Tuesday, January 20, 2004
Health law and policy
The Privatization of Health Care Reform: Legal and Regulatory Perspectives
edited by M. Gregg Bloche, 220 pp, $39.95, ISBN 0-19-510868-X, New York, NY, Oxford University Press, 2003.
The reviewer is Ronald Andersen, PhD, UCLA School of Public Health. Apparently no fan of the role of health law (or health lawyers?) on the health care system, Andersen concludes his review:
Bloche concludes, "Scholarship that concedes the health sphere's complexities and seeks remedies that fit this country's legal, political and cultural constraints can contribute to reasoned regulatory governance." Again, he may be right. Still, I am left with the troubling suspicion that by narrowly focusing on health law's role in reform of the medical marketplace the book may be seeking to make the proverbial "silk purse out of a sow's ear."The book itself sounds like it might be a good read:
The failure of President Clinton's health reform plan in 1994 was followed by multiple efforts at market-driven reform in the US health services system. This book is about those efforts. . . .The legal/regulatory areas that are the book's main focus include "the power of the state vs the federal government in making rules for the medical marketplace; conflicts between insurers and patients and providers regarding what constitutes medical need; how financial rewards to physicians for frugal practice influence their medical decisions; the role of antitrust law in the organization of health care provision and financing; privatization as a solution to bureaucratic and legal rigidities in public hospitals; and the case against tax and regulatory preferences for the nonprofit form over investor ownership in the hospital and health insurance sectors."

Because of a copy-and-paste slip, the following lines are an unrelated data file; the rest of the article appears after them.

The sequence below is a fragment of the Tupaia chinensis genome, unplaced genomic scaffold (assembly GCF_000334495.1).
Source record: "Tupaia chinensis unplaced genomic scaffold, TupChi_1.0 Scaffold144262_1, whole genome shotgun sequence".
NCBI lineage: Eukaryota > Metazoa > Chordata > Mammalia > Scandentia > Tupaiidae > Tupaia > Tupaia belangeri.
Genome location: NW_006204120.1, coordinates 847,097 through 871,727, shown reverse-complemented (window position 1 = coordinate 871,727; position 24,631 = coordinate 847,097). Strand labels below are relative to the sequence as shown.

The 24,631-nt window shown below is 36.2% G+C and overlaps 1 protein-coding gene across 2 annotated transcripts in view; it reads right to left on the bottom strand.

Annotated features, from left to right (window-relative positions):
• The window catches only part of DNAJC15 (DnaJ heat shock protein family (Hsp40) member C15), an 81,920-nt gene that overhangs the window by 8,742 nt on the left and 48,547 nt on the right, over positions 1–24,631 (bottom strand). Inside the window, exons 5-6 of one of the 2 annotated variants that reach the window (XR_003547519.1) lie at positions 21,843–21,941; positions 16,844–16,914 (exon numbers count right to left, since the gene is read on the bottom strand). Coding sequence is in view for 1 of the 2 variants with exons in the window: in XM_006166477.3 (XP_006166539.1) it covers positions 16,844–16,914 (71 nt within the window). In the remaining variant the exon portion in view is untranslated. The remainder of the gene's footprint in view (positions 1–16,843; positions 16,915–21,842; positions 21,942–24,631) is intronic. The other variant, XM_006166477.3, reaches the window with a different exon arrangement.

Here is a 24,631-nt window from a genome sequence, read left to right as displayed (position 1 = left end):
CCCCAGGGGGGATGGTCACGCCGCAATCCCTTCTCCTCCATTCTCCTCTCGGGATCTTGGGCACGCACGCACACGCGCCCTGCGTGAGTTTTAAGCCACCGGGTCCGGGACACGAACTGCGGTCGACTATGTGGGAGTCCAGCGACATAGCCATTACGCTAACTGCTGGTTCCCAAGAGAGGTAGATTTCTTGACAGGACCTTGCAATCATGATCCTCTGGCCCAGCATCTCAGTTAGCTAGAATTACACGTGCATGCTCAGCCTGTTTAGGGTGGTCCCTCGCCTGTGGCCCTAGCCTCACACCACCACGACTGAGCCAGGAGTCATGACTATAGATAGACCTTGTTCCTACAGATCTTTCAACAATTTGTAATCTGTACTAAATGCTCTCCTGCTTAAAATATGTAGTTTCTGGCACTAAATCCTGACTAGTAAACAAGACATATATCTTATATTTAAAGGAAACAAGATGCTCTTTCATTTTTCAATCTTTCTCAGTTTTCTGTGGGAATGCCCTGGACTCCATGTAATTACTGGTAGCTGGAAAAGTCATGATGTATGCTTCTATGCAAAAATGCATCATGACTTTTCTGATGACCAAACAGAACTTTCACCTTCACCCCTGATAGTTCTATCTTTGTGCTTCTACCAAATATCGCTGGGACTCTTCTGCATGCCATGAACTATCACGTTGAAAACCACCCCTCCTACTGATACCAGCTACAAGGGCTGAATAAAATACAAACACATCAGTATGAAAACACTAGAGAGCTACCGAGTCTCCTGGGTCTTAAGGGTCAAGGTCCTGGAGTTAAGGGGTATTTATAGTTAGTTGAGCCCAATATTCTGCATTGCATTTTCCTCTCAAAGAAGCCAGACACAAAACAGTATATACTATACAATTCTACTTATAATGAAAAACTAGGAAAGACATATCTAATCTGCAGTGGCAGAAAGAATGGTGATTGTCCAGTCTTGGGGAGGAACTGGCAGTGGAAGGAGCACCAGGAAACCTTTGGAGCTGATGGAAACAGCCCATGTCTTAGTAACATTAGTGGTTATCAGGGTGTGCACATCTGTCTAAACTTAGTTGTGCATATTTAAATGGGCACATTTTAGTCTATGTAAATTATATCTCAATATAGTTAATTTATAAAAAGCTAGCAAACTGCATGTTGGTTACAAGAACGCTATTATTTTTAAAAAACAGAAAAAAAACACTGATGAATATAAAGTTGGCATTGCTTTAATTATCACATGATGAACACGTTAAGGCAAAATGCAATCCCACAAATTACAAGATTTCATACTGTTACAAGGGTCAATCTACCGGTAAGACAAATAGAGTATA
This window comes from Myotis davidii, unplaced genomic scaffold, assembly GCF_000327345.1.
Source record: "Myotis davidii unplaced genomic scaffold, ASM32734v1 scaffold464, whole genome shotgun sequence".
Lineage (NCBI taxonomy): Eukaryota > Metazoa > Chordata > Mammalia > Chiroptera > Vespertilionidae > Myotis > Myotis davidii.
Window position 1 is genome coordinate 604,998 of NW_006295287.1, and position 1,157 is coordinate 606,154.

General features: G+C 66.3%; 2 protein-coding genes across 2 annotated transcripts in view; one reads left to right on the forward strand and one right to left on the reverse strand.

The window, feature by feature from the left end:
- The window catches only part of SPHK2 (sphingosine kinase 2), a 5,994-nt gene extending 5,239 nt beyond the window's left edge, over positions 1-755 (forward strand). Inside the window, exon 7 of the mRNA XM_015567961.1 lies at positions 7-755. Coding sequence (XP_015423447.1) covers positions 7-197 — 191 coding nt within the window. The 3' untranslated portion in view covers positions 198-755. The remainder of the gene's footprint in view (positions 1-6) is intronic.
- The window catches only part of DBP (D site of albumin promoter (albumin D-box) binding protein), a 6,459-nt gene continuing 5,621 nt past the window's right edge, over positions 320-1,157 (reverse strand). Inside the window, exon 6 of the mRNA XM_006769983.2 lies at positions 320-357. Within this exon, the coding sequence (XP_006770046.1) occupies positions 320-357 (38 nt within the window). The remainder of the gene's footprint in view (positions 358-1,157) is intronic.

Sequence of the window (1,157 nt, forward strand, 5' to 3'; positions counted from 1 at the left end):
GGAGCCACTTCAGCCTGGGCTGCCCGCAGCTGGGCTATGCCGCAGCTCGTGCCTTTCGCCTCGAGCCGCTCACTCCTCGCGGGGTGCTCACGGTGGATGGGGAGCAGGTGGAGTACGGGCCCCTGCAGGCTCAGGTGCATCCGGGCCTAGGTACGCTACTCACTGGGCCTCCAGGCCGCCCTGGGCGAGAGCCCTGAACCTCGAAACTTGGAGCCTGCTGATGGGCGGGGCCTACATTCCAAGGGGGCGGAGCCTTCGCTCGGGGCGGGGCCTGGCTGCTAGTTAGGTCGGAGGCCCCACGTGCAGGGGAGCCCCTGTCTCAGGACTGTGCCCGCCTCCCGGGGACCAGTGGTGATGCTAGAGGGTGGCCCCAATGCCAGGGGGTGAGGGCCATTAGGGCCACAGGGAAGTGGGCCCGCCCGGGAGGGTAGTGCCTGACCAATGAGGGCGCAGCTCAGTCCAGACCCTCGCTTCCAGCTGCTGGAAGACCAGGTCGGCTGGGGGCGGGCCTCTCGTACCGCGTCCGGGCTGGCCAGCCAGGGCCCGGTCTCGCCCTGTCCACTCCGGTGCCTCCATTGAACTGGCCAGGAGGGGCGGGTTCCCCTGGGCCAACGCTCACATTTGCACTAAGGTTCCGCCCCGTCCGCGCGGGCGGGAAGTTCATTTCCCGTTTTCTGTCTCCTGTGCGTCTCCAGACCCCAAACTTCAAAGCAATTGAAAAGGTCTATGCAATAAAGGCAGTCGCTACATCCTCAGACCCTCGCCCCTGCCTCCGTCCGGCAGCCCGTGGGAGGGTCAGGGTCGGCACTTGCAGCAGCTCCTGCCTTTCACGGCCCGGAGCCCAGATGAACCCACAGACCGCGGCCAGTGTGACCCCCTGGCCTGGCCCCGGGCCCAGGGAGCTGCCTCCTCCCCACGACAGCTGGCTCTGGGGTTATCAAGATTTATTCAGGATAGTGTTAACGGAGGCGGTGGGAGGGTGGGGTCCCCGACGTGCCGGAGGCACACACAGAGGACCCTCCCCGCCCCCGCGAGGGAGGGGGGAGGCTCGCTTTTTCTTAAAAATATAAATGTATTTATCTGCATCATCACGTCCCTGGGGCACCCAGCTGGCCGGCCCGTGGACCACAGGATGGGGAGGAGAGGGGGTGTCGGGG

The authors start from the premise that systematic, state-sponsored overhaul of the US system is unlikely in the foreseeable future. . . .
Much of the market-driven reform over the past 10 years has been the efforts of managed care plans to control costs through preauthorization review of proposed treatments, selective affiliation with frugal providers, bargaining for discounted payment rates, and financial incentives to physicians to limit spending. Challenges to these managed care cost control efforts by consumers and providers and the law's treatment of these challenges is the main focus of the book. The authors provide some in-depth understanding of some of the managed care revolution's failings and the law's relationship to these failings. Some of the authors consider law as a cause of market failure while others examine the law's potential and limitations to correct market failure.
Andersen's main beef seems to be his disagreement over the book's focus on private market-driven reforms to the exclusion of top-down reforms: "Nonetheless, I believe that failure of the market-driven mechanisms to provide universal access to care, control costs, or 'empower the consumer' suggests that attention in the book to other approaches to system reform might still have been warranted." But that, as the saying goes, would have been a different book.